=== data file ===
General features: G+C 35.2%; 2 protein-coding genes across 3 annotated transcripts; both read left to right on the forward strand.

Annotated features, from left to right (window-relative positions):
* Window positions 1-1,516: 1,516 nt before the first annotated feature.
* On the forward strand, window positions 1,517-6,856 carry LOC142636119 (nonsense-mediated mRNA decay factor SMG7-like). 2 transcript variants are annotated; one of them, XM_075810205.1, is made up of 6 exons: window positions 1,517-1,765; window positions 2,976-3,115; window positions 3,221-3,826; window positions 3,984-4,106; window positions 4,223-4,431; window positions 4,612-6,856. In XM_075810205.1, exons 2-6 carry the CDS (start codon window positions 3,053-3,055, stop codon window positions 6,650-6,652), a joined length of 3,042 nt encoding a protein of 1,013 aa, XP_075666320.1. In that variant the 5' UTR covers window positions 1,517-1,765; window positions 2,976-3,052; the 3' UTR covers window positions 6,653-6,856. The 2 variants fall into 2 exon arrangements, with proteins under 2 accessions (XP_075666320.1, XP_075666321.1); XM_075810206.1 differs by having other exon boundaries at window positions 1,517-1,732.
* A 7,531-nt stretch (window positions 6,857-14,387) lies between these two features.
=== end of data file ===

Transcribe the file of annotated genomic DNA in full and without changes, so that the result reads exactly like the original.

General features: G+C 35.2%; 2 protein-coding genes across 3 annotated transcripts; both read left to right on the forward strand.

Annotated features, from left to right (window-relative positions):
* Window positions 1-1,516: 1,516 nt before the first annotated feature.
* On the forward strand, window positions 1,517-6,856 carry LOC142636119 (nonsense-mediated mRNA decay factor SMG7-like). 2 transcript variants are annotated; one of them, XM_075810205.1, is made up of 6 exons: window positions 1,517-1,765; window positions 2,976-3,115; window positions 3,221-3,826; window positions 3,984-4,106; window positions 4,223-4,431; window positions 4,612-6,856. In XM_075810205.1, exons 2-6 carry the CDS (start codon window positions 3,053-3,055, stop codon window positions 6,650-6,652), a joined length of 3,042 nt encoding a protein of 1,013 aa, XP_075666320.1. In that variant the 5' UTR covers window positions 1,517-1,765; window positions 2,976-3,052; the 3' UTR covers window positions 6,653-6,856. The 2 variants fall into 2 exon arrangements, with proteins under 2 accessions (XP_075666320.1, XP_075666321.1); XM_075810206.1 differs by having other exon boundaries at window positions 1,517-1,732.
* A 7,531-nt stretch (window positions 6,857-14,387) lies between these two features.